From director Neil Blomkamp whose repertoire features some of the most innovative and exciting sci-fi films of the past two decades, comes Demonic, a stylish yet painfully sluggish horror film.
From the offset the film boasts a striking visual style, the expertly crafted shots makes Demonic look sleek, professional and expensive. A segment where our protagonist Carly recounts a graphic depiction of her Mother’s murder spree, was a real highlight. However where the film’s visual style borders on awe inspiring are the simulation scenes. The beautiful use of light and colour made these sections a feast for the eyes. The glitchy designs of Carly and Angela were so well done that one could do nothing but appreciate a truly bold artistic choice.
However Demonic’s impressive artistic direction does not save the film from it’s severe issues with an aimless script, poor pacing and bland characters. The film features several pointless filler scenes which could be easily cut without any detriment to the finished product. These purposeless scenes bog down the film giving a sense that the film is trying to unnecessarily pad out the runtime with filler, rather than explore any of the themes the story presents.
Demonic also has an issue with finding an effective way to tell its story in an interesting way. For a film with such a rich directional style it never allows itself to tell us that story visually. Instead the dialogue takes every opportunity it can to dump as much exposition on us as possible, to the point where it’s almost condescending. A particular scene where Martin tells Carly all about demon possession was such a bombardment of information the film briefly felt like a lecture.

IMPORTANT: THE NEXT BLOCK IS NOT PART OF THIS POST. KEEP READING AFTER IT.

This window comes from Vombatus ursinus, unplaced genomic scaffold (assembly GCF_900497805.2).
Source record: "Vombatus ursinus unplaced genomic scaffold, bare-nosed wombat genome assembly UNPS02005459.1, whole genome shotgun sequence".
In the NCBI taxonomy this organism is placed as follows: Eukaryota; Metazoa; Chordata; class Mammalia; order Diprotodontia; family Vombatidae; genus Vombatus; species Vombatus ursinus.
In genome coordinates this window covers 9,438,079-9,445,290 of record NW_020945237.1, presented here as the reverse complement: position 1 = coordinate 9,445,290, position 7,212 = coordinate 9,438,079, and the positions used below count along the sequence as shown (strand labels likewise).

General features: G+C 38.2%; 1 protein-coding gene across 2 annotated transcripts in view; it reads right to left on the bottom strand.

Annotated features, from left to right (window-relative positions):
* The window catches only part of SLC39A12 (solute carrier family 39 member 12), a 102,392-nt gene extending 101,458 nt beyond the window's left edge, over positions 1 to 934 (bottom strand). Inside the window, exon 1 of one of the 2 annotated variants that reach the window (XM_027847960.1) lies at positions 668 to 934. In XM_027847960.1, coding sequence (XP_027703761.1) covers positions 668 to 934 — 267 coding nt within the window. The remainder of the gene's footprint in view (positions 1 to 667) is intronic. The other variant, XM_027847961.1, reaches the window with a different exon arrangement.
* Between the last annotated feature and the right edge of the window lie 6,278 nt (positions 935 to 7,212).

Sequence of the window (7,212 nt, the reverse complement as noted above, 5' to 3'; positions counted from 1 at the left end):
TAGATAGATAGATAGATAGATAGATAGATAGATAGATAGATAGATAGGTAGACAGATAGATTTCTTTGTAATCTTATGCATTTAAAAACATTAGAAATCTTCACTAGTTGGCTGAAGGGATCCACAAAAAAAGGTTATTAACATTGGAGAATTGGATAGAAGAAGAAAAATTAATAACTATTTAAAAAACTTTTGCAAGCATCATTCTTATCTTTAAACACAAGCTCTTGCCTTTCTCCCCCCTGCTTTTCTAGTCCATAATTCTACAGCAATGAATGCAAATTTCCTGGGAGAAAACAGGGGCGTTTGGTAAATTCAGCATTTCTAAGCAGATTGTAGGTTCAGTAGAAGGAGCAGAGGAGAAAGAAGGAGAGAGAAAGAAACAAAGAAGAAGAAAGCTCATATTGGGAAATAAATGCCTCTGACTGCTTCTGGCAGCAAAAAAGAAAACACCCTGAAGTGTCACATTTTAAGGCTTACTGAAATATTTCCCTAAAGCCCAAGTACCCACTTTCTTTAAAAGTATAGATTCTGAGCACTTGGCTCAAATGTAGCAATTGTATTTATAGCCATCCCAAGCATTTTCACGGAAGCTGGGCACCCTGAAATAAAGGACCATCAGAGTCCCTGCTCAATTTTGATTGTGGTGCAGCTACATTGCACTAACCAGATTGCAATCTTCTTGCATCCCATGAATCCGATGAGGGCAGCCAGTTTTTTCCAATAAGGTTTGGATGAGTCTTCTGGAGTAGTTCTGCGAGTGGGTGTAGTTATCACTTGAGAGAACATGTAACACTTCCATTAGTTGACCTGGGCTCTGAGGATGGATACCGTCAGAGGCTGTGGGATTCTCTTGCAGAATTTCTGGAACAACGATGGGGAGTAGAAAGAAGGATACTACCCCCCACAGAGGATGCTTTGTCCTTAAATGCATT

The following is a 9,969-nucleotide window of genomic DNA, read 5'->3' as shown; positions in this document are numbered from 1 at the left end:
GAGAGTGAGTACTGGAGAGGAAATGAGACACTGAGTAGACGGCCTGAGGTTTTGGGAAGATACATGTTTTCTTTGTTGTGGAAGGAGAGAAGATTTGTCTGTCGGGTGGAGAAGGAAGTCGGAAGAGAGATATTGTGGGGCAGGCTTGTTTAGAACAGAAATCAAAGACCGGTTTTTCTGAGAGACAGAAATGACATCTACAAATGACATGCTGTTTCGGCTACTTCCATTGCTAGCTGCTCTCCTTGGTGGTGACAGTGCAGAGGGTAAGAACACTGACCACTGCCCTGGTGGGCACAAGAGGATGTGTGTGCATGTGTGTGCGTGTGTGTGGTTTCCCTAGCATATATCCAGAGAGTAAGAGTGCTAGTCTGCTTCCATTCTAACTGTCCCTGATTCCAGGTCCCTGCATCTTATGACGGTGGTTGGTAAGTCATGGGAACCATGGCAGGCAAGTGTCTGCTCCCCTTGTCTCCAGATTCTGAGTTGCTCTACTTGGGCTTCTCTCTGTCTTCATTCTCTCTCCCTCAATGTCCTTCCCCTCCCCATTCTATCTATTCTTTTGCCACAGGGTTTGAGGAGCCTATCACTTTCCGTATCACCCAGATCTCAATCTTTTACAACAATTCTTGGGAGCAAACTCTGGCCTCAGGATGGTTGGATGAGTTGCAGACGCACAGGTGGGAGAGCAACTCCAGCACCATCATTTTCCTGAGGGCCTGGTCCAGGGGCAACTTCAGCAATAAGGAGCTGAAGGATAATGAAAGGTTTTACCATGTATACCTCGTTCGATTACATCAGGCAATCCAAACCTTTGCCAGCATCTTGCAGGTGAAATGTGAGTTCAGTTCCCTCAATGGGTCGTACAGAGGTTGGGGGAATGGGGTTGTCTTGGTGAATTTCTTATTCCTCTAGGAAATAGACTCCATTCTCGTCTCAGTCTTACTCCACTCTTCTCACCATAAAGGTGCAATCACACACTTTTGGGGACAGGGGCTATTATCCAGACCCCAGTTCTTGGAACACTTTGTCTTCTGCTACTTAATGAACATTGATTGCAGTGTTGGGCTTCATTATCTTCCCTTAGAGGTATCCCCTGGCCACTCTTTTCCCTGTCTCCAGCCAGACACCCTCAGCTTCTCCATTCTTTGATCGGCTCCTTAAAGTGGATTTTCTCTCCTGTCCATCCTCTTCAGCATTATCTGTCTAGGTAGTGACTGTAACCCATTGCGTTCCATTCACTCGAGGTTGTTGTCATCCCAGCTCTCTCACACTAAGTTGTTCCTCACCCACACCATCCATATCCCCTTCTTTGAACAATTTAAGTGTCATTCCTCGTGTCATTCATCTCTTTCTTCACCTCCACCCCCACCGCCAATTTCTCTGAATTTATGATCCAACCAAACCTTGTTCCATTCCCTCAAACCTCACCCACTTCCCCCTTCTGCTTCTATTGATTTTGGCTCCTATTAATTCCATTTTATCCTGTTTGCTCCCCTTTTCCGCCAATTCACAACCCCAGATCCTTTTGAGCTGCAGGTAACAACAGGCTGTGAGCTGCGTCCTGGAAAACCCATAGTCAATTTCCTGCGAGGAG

The exposition machines masquerading as characters are as one dimensional as they come, even by horror movies standards. Each character is so uniquely dull that one would be hard pressed to describe a single character trait for any of them. Making it difficult to care all that much when many of them end up dead by the end of the film. Carly as our protagonist is so bland and almost completely without agency, every action she takes serves only to keep the story moving without any consideration put into her motivation.
Admittedly truly fleshed out characters aren’t necessarily vital to the success of a horror film, as long as it is at least scary. Demonic however was not scary, at no point does the film do enough to instill even the smallest sense of fear. In one of the many dream sequences in Demonic a contorting demon in a bird mask chases Carly through her house. What should have been utterly terrifying was unintentionally hilarious, made even worse by the fact that it was so obviously a dream sequence. The main antagonist of the demon with a face of a crow was so ridiculous looking that it was impossible to take it seriously. The scene where The Demon possesses a host and starts spewing cringe-inducing lines of dialogue definitely wasn’t scary, it was embarrassing.
So despite being a visually impressive film helmed by a prolific director, Demonic ultimately suffers from a story that feels both bloated and paper thin. With such an interesting premise and rich potential, it is disappointing that Demonic turned out to be a shallow, forgettable and boring horror film.
Horror | South Africa, 2021 | 15 | 26th August 2021 (Arrow Video FrightFest) / 27th August 2021 (UK Cinema) | Signature Entertainment | Dir.Neil Blomkamp | Carly Pope, Chris William Martin, Michael J Rogers